Can We Have ’90s Roseanne Back, Please?
Roseanne’s white working-class populism seems somehow suspended in time. Set for a revival on ABC this spring, the hit 1988-to1997 sitcom sat, politically, somewhere alongside Dolly Parton’s 9 to 5 and Odd Jobs and Bruce Springsteen’s entire discography. In the late 1980s it wasn’t impossible to imagine some combination of Springsteen, Barr and Parton galvanizing the white working class toward solidaristic ends, within the confines of something like Jesse Jackson’s multi-racial Rainbow Coalition.
History took another course. As Roseanne Barr has argued in press junkets for the upcoming tenth season, members of her fictional exurban Illinois family on the show, the Conners, might well have voted for Donald Trump in 2016—as Barr proudly did.
So what are we to make of Roseanne and Roseanne in 2018, the beloved working-class heroine-turned-Trump supporter?
The series’ revival comes as journalists based on the coasts take safaris into Trump country to interview families not unlike the Conners, looking to anthropologically explore what makes mythical white, working-class Republican voters tick: Are they economically anxious or simply racist?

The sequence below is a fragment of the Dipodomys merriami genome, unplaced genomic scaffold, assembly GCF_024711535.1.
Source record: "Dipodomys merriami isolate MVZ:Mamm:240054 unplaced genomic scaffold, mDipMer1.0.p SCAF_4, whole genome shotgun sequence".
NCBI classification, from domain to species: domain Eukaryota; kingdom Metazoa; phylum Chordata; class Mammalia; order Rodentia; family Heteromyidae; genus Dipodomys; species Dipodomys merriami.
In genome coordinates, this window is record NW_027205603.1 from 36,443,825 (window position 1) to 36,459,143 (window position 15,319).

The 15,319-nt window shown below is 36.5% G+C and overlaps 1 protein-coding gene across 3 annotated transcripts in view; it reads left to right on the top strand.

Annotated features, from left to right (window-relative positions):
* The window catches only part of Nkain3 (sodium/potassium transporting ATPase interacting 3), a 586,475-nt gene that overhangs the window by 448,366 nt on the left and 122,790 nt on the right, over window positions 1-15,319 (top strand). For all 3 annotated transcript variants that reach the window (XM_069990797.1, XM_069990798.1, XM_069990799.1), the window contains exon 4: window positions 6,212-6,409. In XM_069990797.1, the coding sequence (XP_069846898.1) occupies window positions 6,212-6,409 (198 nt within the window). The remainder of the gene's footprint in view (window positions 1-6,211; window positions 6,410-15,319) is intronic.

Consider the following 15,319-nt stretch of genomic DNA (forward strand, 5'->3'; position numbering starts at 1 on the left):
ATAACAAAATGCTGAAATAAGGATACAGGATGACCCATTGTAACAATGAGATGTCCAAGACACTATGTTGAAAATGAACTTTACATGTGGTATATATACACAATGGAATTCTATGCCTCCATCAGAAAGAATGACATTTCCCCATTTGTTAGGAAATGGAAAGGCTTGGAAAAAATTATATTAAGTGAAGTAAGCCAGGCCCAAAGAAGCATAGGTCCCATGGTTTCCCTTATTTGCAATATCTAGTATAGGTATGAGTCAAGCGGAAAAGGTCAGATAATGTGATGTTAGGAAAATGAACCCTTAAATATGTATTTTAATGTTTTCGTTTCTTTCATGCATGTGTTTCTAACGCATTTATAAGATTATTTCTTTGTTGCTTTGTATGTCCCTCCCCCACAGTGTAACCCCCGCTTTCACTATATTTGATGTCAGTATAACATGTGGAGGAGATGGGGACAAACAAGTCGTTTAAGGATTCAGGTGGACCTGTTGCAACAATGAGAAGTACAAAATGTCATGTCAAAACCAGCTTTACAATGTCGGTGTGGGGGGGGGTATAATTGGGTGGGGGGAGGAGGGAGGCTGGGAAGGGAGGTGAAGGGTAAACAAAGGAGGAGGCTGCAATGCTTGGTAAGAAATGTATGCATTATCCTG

Whatever the new Roseanne brings, the series’ original run remains a valuable intervention to upend the stereotypes behind the debate. Working-class whites have long been depicted as politically backward and confused. At its best, Roseanne skewered the idea that people’s poverty is of their own making, or that families that float around the poverty line could be slotted into neat stereotypes.
When it premiered, Roseanne gave viewers something messy and relatable. The show set standard primetime household hijinks against a backdrop where problems were rarely solved in a night. Unlike other “blue-collar” sitcoms like Married With Children and All in the Family, the characters weren’t cartoonish parodies to be laughed at. The Conners were the joke-tellers, not the jokes.
Eminently human, they faced issues that went beyond usual sitcom fare. Businesses failed, unplanned pregnancies arose and boyfriends abused their girlfriends. Characters cycled through bad jobs and bouts of unemployment, dieting and depression while struggling to pay the bills—the latter so often that it’s a running gag. One scene finds Roseanne (Barr) and Dan Conner (John Goodman) sitting at their kitchen table tallying monthly payments. When they’re all paid up, Dan laments, they’ll have just $11.87 left in the bank.
“Well, do you want extra money?” Roseanne quips, “’cause, y’know, I have my own system … First we send in the phone bill and we forget to sign the check. … Then we send the water bill to the electric company and the electric bill to the water company. … And you know that charge card bill? It never even showed up.”
Roseanne combined a common-sense egalitarianism with a strong feminist streak, lifting a middle finger to the powers that be—bosses especially.